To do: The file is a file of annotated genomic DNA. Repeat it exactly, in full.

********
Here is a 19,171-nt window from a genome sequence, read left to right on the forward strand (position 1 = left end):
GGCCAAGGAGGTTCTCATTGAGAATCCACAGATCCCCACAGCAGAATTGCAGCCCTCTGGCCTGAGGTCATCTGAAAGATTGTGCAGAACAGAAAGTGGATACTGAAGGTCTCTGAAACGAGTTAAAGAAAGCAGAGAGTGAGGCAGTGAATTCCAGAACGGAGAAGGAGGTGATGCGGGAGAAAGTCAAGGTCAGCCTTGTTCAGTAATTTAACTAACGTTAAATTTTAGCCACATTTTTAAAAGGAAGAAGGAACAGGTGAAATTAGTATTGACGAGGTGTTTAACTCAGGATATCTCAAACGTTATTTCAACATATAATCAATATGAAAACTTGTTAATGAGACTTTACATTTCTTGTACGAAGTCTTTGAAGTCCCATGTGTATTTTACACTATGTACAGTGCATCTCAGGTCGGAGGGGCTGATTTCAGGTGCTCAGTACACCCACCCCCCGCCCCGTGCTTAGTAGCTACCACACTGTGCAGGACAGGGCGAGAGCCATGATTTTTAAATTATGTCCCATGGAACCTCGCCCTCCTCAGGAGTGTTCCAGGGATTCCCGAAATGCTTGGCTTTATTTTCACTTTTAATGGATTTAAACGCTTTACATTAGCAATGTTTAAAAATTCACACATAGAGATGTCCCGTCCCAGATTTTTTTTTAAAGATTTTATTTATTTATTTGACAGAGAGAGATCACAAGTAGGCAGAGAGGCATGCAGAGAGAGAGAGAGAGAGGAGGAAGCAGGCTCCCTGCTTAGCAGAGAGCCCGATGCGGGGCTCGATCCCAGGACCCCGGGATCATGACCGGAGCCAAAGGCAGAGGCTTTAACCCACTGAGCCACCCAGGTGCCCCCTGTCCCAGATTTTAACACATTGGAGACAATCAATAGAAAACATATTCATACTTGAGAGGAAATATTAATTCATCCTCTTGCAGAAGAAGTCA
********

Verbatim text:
Here is a 19,171-nt window from a genome sequence, read left to right on the forward strand (position 1 = left end):
GGCCAAGGAGGTTCTCATTGAGAATCCACAGATCCCCACAGCAGAATTGCAGCCCTCTGGCCTGAGGTCATCTGAAAGATTGTGCAGAACAGAAAGTGGATACTGAAGGTCTCTGAAACGAGTTAAAGAAAGCAGAGAGTGAGGCAGTGAATTCCAGAACGGAGAAGGAGGTGATGCGGGAGAAAGTCAAGGTCAGCCTTGTTCAGTAATTTAACTAACGTTAAATTTTAGCCACATTTTTAAAAGGAAGAAGGAACAGGTGAAATTAGTATTGACGAGGTGTTTAACTCAGGATATCTCAAACGTTATTTCAACATATAATCAATATGAAAACTTGTTAATGAGACTTTACATTTCTTGTACGAAGTCTTTGAAGTCCCATGTGTATTTTACACTATGTACAGTGCATCTCAGGTCGGAGGGGCTGATTTCAGGTGCTCAGTACACCCACCCCCCGCCCCGTGCTTAGTAGCTACCACACTGTGCAGGACAGGGCGAGAGCCATGATTTTTAAATTATGTCCCATGGAACCTCGCCCTCCTCAGGAGTGTTCCAGGGATTCCCGAAATGCTTGGCTTTATTTTCACTTTTAATGGATTTAAACGCTTTACATTAGCAATGTTTAAAAATTCACACATAGAGATGTCCCGTCCCAGATTTTTTTTTAAAGATTTTATTTATTTATTTGACAGAGAGAGATCACAAGTAGGCAGAGAGGCATGCAGAGAGAGAGAGAGAGAGGAGGAAGCAGGCTCCCTGCTTAGCAGAGAGCCCGATGCGGGGCTCGATCCCAGGACCCCGGGATCATGACCGGAGCCAAAGGCAGAGGCTTTAACCCACTGAGCCACCCAGGTGCCCCCTGTCCCAGATTTTAACACATTGGAGACAATCAATAGAAAACATATTCATACTTGAGAGGAAATATTAATTCATCCTCTTGCAGAAGAAGTCA